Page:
Demonstrating climate variability

Communicating climate variability has become an important issue with the recent slowdown in global surface temperature rise. Below are some examples of different aspects of communicating these issues, with a focus on regional spatial scales, but more examples would be welcomed! What works, and what doesn’t?

Practical demonstration
Take a shuffled pack of playing cards with red cards representing ‘warm’ years and black cards ‘cool’ years. When dealing the pack there will be times when several warm or cool years appear together. Next, remove some black cards from the pack, and reshuffle. This pack now represents a changed ‘climate’ with less cool years. When dealing the pack for a second time, there will be more periods of warm years, but probably periods of cool years as well. Even though the climate has warmed, every year need not be hot!
[Taken from Hawkins (2011, Weather) (or author’s open access version)]

Trend and variation animation

How variable is local temperature?
The figure below compares global temperature variations with local temperature variations, specifically Central England Temperature, on the same scale. This highlights how although local temperatures can follow long term trends in global temperatures, they have far larger variations, and this is an example of why local temperatures are not representative of the globe in any particular year.
Observed Central England Temperature (black) and global temperature (red) since 1850.

What is the range of possibilities for CET in the future?
Given the variability shown above, what does this mean for the future? The figure below shows ten simulations with the same climate model for the coming decades, each with a different evolution of temperatures. For Central England this results in very different possible trajectories for the future, even though they all warm in the long term. Similar examples are also described here and here.

Central England Temperature in ten simulations of future climate (grey lines), with two simulations highlighted in red and blue.

About Ed Hawkins

Climate scientist in the National Centre for Atmospheric Science (NCAS) at the University of Reading. IPCC AR5 Contributing Author. Can be found on twitter too: @ed_hawkins

11 thoughts on “Demonstrating climate variability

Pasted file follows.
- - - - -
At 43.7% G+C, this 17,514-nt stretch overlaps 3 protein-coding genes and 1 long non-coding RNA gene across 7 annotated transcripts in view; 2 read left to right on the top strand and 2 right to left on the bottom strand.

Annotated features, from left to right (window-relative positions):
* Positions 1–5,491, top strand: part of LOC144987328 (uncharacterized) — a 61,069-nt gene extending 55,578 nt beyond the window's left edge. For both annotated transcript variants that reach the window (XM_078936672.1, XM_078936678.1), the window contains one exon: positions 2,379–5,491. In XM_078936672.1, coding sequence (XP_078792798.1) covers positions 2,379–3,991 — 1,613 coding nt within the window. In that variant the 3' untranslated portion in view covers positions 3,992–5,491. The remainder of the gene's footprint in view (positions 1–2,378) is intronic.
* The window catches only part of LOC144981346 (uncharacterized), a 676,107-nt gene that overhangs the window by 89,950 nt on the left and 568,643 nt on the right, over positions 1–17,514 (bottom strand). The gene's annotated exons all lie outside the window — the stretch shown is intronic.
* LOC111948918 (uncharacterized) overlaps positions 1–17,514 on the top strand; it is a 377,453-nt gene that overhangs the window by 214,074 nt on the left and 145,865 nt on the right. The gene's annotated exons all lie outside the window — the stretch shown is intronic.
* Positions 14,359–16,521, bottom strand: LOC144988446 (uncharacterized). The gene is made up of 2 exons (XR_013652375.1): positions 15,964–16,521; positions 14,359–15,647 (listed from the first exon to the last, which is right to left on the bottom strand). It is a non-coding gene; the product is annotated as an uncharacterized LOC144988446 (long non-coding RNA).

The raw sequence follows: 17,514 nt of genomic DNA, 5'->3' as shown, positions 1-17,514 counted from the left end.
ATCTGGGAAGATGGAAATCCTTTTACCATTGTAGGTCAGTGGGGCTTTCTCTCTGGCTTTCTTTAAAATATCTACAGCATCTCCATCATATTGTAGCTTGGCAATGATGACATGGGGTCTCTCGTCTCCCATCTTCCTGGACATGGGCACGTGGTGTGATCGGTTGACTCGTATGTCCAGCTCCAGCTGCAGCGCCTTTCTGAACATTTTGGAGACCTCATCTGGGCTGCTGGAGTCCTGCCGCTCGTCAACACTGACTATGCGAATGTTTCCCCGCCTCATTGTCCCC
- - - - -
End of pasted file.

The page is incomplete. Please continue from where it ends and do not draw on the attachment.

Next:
1. When there are local cold anomalies, presenting a map with
    the corresponding warm anomalies (and v.v.) was well-received. For
    instance in the winter of 2009/2010 such a map showed the classical NAO
    quadrupole with warmer weather in North Africa and the Middle Eats
    and northern Canada and Greenland. This was picked up quite well by
    the media, with the explanation that northerly winds in our region
    must be compensated by southerly winds somewhere else (for
    barotropic flows).

  2. I prefer to use low pass filters to achieve a better view of what has happened and then Savitzky-Golay as a projection for the future (verified against the LP to ensure probability). It will always be wrong of course and overshoots most inflexions but all crystal balls have their flaws 🙂

  3. Ed
    If you look at CET data from 1650 onwards you find a general warming trend of 0.026C/decade which doesn’t seem to have increased much in recent times. Furthermore if you then look at H4 anomalies calculated just for stations in UK and Ireland then you find no significant warming since 1940

    see graphs here

    So there seem to be plenty of black cards left at least for the UK !

    1. In Ireland Met Eireann recently upped their temperature averages by 0.4C, stating the local average had increased by that much since the mid-20th century.

      So speak for yourself. 🙂

    2. Clive,

      The HadCET linear trend from 1700-1900 is flat to slightly negative. That’s quite the hiatus in a general warming trend.

      The linear trend for the most recent century (1914-2013) is about 0.085ºC/Decade.

Leave a Reply

Your email address will not be published. Required fields are marked *